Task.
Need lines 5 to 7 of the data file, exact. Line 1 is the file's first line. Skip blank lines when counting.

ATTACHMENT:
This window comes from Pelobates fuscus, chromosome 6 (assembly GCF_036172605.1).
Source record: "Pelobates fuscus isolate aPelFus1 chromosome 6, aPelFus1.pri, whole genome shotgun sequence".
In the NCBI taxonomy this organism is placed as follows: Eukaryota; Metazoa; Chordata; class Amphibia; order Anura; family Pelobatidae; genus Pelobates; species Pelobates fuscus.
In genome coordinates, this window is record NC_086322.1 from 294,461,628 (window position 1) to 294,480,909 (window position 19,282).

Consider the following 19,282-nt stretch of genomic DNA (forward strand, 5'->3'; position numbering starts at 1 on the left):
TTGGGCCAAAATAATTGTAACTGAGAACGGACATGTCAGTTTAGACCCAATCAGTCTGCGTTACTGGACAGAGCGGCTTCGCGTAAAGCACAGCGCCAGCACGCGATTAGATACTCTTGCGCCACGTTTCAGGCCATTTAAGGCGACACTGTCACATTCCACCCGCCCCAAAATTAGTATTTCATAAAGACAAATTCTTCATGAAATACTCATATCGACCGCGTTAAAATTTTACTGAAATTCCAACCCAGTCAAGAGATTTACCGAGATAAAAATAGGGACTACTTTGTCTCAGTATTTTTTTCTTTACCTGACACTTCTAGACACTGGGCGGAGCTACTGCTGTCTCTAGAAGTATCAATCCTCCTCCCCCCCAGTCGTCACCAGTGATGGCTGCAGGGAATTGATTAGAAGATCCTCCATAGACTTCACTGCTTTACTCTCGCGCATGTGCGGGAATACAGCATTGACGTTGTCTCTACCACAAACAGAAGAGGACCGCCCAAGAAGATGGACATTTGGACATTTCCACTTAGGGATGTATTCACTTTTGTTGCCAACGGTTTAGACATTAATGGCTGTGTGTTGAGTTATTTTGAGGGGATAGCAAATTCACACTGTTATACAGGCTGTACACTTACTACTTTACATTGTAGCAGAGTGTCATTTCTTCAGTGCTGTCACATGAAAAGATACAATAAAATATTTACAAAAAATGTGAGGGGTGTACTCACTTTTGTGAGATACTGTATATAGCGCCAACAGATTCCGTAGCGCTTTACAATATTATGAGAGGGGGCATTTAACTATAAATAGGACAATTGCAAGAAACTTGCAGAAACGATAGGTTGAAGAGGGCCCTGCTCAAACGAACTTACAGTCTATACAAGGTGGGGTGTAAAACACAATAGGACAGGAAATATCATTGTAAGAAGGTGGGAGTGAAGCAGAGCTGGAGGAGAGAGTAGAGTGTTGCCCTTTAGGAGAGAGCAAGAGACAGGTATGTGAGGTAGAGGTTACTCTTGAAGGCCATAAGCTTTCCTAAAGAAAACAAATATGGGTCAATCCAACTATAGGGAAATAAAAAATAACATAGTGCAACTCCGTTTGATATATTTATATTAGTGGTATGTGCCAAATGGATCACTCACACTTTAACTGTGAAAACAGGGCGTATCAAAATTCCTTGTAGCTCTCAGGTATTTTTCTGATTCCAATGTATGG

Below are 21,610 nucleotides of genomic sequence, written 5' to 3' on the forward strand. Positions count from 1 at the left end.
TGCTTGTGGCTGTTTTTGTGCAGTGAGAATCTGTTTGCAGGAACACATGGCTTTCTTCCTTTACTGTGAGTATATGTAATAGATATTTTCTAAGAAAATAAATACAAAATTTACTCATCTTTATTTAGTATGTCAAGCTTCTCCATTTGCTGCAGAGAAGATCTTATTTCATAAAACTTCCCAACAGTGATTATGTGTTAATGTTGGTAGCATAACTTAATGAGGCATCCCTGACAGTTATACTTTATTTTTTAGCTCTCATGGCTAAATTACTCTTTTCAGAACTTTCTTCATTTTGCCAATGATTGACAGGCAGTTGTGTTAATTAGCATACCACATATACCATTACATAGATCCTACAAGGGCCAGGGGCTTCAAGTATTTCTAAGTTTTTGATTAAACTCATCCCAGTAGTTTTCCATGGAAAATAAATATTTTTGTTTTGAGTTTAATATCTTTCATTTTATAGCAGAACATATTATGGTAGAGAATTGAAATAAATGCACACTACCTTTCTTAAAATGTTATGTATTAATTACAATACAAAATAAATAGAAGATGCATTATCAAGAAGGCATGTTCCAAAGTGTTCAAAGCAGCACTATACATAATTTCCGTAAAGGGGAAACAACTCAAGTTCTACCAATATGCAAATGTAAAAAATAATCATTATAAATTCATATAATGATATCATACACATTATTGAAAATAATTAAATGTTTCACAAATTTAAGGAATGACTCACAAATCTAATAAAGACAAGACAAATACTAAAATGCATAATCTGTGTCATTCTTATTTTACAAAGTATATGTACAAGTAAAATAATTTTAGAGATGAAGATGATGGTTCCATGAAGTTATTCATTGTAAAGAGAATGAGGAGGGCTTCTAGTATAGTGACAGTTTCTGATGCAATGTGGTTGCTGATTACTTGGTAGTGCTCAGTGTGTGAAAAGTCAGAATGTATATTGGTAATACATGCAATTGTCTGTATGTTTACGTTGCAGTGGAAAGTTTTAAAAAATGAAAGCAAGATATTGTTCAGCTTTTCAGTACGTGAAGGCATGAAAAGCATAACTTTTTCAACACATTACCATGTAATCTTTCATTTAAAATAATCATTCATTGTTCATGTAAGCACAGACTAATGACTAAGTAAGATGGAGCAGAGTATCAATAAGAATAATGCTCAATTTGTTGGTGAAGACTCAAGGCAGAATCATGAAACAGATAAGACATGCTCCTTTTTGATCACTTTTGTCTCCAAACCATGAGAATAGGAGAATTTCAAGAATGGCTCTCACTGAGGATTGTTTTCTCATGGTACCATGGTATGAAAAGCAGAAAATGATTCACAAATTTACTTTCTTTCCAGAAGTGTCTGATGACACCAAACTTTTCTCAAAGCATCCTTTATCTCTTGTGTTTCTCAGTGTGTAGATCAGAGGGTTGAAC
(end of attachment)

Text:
Consider the following 19,282-nt stretch of genomic DNA (forward strand, 5'->3'; position numbering starts at 1 on the left):
TTGGGCCAAAATAATTGTAACTGAGAACGGACATGTCAGTTTAGACCCAATCAGTCTGCGTTACTGGACAGAGCGGCTTCGCGTAAAGCACAGCGCCAGCACGCGATTAGATACTCTTGCGCCACGTTTCAGGCCATTTAAGGCGACACTGTCACATTCCACCCGCCCCAAAATTAGTATTTCATAAAGACAAATTCTTCATGAAATACTCATATCGACCGCGTTAAAATTTTACTGAAATTCCAACCCAGTCAAGAGATTTACCGAGATAAAAATAGGGACTACTTTGTCTCAGTATTTTTTTCTTTACCTGACACTTCTAGACACTGGGCGGAGCTACTGCTGTCTCTAGAAGTATCAATCCTCCTCCCCCCCAGTCGTCACCAGTGATGGCTGCAGGGAATTGATTAGAAGATCCTCCATAGACTTCACTGCTTTACTCTCGCGCATGTGCGGGAATACAGCATTGACGTTGTCTCTACCACAAACAGAAGAGGACCGCCCAAGAAGATGGACATTTGGACATTTCCACTTAGGGATGTATTCACTTTTGTTGCCAACGGTTTAGACATTAATGGCTGTGTGTTGAGTTATTTTGAGGGGATAGCAAATTCACACTGTTATACAGGCTGTACACTTACTACTTTACATTGTAGCAGAGTGTCATTTCTTCAGTGCTGTCACATGAAAAGATACAATAAAATATTTACAAAAAATGTGAGGGGTGTACTCACTTTTGTGAGATACTGTATATAGCGCCAACAGATTCCGTAGCGCTTTACAATATTATGAGAGGGGGCATTTAACTATAAATAGGACAATTGCAAGAAACTTGCAGAAACGATAGGTTGAAGAGGGCCCTGCTCAAACGAACTTACAGTCTATACAAGGTGGGGTGTAAAACACAATAGGACAGGAAATATCATTGTAAGAAGGTGGGAGTGAAGCAGAGCTGGAGGAGAGAGTAGAGTGTTGCCCTTTAGGAGAGAGCAAGAGACAGGTATGTGAGGTAGAGGTTACTCTTGAAGGCCATAAGCTTTCCTAAAGAAAACAAATATGGGTCAATCCAACTATAGGGAAATAAAAAATAACATAGTGCAACTCCGTTTGATATATTTATATTAGTGGTATGTGCCAAATGGATCACTCACACTTTAACTGTGAAAACAGGGCGTATCAAAATTCCTTGTAGCTCTCAGGTATTTTTCTGATTCCAATGTATGG

Below are 21,610 nucleotides of genomic sequence, written 5' to 3' on the forward strand. Positions count from 1 at the left end.